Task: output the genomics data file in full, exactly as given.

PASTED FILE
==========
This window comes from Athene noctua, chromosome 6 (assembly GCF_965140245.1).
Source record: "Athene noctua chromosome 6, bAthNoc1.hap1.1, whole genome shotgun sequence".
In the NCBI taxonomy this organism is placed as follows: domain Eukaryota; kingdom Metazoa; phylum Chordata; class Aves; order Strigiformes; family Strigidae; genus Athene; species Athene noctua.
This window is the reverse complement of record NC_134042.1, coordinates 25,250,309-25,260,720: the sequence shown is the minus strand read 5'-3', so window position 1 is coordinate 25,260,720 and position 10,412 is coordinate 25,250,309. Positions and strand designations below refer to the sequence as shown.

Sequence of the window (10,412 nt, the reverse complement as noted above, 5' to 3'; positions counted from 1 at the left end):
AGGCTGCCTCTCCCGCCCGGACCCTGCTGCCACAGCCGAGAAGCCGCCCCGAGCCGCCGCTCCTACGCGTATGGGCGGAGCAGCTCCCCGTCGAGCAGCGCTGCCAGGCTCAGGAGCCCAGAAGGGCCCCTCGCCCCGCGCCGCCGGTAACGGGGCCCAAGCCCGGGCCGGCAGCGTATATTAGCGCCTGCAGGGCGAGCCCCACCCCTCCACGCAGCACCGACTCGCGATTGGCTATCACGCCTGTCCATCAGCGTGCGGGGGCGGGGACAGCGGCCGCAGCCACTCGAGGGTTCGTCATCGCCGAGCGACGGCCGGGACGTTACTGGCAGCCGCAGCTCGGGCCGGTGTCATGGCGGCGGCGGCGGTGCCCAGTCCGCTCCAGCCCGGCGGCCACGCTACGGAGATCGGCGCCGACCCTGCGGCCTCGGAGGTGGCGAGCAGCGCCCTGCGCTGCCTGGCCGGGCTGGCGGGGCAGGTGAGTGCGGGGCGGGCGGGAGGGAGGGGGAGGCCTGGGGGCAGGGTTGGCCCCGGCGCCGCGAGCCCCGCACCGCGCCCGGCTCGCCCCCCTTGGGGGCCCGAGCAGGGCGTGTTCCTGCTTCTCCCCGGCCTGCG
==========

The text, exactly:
This window comes from Athene noctua, chromosome 6 (assembly GCF_965140245.1).
Source record: "Athene noctua chromosome 6, bAthNoc1.hap1.1, whole genome shotgun sequence".
In the NCBI taxonomy this organism is placed as follows: domain Eukaryota; kingdom Metazoa; phylum Chordata; class Aves; order Strigiformes; family Strigidae; genus Athene; species Athene noctua.
This window is the reverse complement of record NC_134042.1, coordinates 25,250,309-25,260,720: the sequence shown is the minus strand read 5'-3', so window position 1 is coordinate 25,260,720 and position 10,412 is coordinate 25,250,309. Positions and strand designations below refer to the sequence as shown.

Sequence of the window (10,412 nt, the reverse complement as noted above, 5' to 3'; positions counted from 1 at the left end):
AGGCTGCCTCTCCCGCCCGGACCCTGCTGCCACAGCCGAGAAGCCGCCCCGAGCCGCCGCTCCTACGCGTATGGGCGGAGCAGCTCCCCGTCGAGCAGCGCTGCCAGGCTCAGGAGCCCAGAAGGGCCCCTCGCCCCGCGCCGCCGGTAACGGGGCCCAAGCCCGGGCCGGCAGCGTATATTAGCGCCTGCAGGGCGAGCCCCACCCCTCCACGCAGCACCGACTCGCGATTGGCTATCACGCCTGTCCATCAGCGTGCGGGGGCGGGGACAGCGGCCGCAGCCACTCGAGGGTTCGTCATCGCCGAGCGACGGCCGGGACGTTACTGGCAGCCGCAGCTCGGGCCGGTGTCATGGCGGCGGCGGCGGTGCCCAGTCCGCTCCAGCCCGGCGGCCACGCTACGGAGATCGGCGCCGACCCTGCGGCCTCGGAGGTGGCGAGCAGCGCCCTGCGCTGCCTGGCCGGGCTGGCGGGGCAGGTGAGTGCGGGGCGGGCGGGAGGGAGGGGGAGGCCTGGGGGCAGGGTTGGCCCCGGCGCCGCGAGCCCCGCACCGCGCCCGGCTCGCCCCCCTTGGGGGCCCGAGCAGGGCGTGTTCCTGCTTCTCCCCGGCCTGCG